This vernacular Georgian house, at 100 South Street, features a rectangular plan with a center chimney and a wood-shingled gambrel roof, typical of several late-eighteenth century houses in Vernon. Entry is gained from the gable end, facing South Street, through a four panel door with a six-lite transom. A similar door on the opposite end provides access from the kitchen to the rear yard. The interior of the house retains the original timber frame with pegged mortise-and-tenon joints. The stone chimney supports two fireplaces, one at the living room and one at the kitchen (keeping room). The kitchen fireplace features a bake oven and brick hearth. The living room fireplace has a simple wood mantel with pilasters and a smooth frieze. In summary, the house represents the one-and-one-half story, gambrel-roof farm houses constructed in Vernon and surrounding communities in the late-eighteenth century. Its recent restoration has preserved most of the original framing and much original interiors details.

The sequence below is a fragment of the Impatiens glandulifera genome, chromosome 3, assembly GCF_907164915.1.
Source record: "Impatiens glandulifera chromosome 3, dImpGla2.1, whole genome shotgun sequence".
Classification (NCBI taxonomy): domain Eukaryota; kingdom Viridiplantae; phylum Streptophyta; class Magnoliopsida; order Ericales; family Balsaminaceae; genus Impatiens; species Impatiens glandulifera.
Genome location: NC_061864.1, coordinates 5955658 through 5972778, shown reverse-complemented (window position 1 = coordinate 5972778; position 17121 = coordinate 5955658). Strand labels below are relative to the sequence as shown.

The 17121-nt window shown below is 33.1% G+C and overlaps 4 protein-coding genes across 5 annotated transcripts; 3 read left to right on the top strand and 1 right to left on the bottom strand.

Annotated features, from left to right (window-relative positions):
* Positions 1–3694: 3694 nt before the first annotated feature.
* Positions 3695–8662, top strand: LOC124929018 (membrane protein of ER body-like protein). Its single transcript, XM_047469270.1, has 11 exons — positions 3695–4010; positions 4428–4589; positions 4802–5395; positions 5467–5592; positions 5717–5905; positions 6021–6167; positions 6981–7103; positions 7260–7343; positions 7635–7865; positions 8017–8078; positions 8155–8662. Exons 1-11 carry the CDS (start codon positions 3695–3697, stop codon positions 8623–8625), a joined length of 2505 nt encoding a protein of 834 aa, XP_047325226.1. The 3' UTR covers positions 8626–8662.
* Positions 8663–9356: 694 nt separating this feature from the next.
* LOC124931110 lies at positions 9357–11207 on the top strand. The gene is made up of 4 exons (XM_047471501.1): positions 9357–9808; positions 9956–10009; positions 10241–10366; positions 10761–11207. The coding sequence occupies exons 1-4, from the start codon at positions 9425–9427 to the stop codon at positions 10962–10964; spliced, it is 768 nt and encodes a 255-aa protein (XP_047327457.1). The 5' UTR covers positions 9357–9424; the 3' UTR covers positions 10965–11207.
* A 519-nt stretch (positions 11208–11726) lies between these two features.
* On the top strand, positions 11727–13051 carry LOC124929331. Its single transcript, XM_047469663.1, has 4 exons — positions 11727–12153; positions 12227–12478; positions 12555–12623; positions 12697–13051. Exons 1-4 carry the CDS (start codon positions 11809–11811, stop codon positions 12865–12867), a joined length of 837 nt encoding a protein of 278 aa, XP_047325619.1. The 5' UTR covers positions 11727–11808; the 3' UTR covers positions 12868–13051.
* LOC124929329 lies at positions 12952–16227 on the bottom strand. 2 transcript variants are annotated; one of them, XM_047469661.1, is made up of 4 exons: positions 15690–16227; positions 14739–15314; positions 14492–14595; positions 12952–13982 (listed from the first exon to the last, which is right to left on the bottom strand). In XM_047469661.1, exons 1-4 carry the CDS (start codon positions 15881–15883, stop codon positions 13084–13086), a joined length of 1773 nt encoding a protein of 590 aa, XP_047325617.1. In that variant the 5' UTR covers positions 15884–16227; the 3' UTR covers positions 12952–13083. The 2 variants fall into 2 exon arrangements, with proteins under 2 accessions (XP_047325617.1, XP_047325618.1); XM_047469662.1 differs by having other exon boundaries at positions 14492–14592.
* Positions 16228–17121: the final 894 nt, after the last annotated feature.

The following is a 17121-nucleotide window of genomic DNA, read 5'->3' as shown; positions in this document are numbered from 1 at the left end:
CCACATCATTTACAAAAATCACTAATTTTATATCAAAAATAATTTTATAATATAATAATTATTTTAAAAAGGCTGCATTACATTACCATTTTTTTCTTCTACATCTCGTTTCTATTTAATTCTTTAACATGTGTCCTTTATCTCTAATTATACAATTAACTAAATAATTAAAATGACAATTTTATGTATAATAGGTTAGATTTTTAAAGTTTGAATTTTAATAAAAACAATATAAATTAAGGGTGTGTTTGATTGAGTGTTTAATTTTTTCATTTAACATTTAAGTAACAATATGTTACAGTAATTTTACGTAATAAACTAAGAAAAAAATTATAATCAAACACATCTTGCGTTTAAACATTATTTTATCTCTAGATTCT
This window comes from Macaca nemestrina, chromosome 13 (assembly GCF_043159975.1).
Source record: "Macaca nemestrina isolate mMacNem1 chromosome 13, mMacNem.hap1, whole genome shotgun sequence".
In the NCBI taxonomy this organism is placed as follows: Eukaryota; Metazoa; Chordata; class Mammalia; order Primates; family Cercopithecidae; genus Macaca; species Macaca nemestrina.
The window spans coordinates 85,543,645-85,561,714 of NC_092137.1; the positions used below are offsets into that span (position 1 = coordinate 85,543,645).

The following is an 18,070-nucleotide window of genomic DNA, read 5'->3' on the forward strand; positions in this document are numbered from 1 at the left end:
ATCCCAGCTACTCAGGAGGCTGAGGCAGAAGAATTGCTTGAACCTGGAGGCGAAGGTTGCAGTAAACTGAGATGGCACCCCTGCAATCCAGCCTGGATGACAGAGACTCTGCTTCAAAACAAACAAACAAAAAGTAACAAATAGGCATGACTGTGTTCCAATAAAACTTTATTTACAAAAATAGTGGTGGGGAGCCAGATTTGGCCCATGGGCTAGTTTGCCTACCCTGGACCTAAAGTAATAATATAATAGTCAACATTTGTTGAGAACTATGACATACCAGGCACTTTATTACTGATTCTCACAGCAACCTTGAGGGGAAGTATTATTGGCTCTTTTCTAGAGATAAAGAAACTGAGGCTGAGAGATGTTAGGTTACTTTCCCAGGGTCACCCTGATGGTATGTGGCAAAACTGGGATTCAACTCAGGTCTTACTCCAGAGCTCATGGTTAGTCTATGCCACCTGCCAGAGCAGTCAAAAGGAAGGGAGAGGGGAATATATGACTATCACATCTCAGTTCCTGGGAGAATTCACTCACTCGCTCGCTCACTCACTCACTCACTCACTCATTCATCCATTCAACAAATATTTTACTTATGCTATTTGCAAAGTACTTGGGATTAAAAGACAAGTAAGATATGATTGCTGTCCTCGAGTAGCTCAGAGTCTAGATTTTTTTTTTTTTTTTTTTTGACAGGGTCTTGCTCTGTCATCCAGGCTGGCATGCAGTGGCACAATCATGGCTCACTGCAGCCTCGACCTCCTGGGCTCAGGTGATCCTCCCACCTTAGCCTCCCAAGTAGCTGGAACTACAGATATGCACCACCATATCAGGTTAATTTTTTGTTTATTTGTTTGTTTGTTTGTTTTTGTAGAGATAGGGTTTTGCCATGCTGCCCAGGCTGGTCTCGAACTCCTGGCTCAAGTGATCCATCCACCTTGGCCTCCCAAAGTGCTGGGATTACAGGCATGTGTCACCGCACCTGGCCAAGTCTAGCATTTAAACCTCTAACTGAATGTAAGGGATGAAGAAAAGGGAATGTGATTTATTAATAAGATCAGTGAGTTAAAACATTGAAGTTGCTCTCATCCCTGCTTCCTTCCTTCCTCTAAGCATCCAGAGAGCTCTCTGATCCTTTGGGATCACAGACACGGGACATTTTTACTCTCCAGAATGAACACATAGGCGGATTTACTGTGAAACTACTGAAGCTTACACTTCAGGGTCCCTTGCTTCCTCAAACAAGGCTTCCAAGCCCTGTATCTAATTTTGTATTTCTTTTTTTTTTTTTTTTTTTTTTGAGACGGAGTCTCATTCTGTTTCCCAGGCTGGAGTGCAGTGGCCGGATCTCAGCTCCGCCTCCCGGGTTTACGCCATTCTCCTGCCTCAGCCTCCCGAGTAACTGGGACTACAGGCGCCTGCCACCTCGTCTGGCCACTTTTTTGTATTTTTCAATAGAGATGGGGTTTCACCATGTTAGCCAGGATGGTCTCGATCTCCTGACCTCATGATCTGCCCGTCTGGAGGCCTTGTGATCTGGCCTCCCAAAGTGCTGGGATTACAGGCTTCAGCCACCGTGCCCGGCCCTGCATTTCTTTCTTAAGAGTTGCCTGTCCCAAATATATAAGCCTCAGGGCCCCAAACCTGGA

The 1911 Valley Falls Barn features a rectangular plan and a wood-shingled gambrel roof with ventilating cupola at the mid-point of the ridge. It has over-hanging eaves and rakes, smooth vertical pine siding and a stone foundation. The post and beam frame appears to be recycled from an earlier structure. The plan is that of a traditional bank barn with access from the road to both levels with livestock housed on the lower level, and hay and feed on the upper level. It was built in 1911 on the site of an earlier barn. The barn is currently being restored by the Friends of Valley Falls as a nature center for Vernon school children.
The park consists of 193 acres of open space watered by Railroad Brook, a small stream which flows through the park, dropping from an elevation of 571 feet at Notch Pond in Bolton to an elevation of 343 feet at Valley Falls Pond. The brook is bordered by steep slopes on the west and rolling hills on the east. The pond is used by the town as a pubic swimming pool. Beach sand has been introduced on the north bank. The park is also used for hiking on marked trails. Natural vegetation and second-growth forest has been preserved.
» Learn more at the Friends of Valley Falls website.
Updated March 2016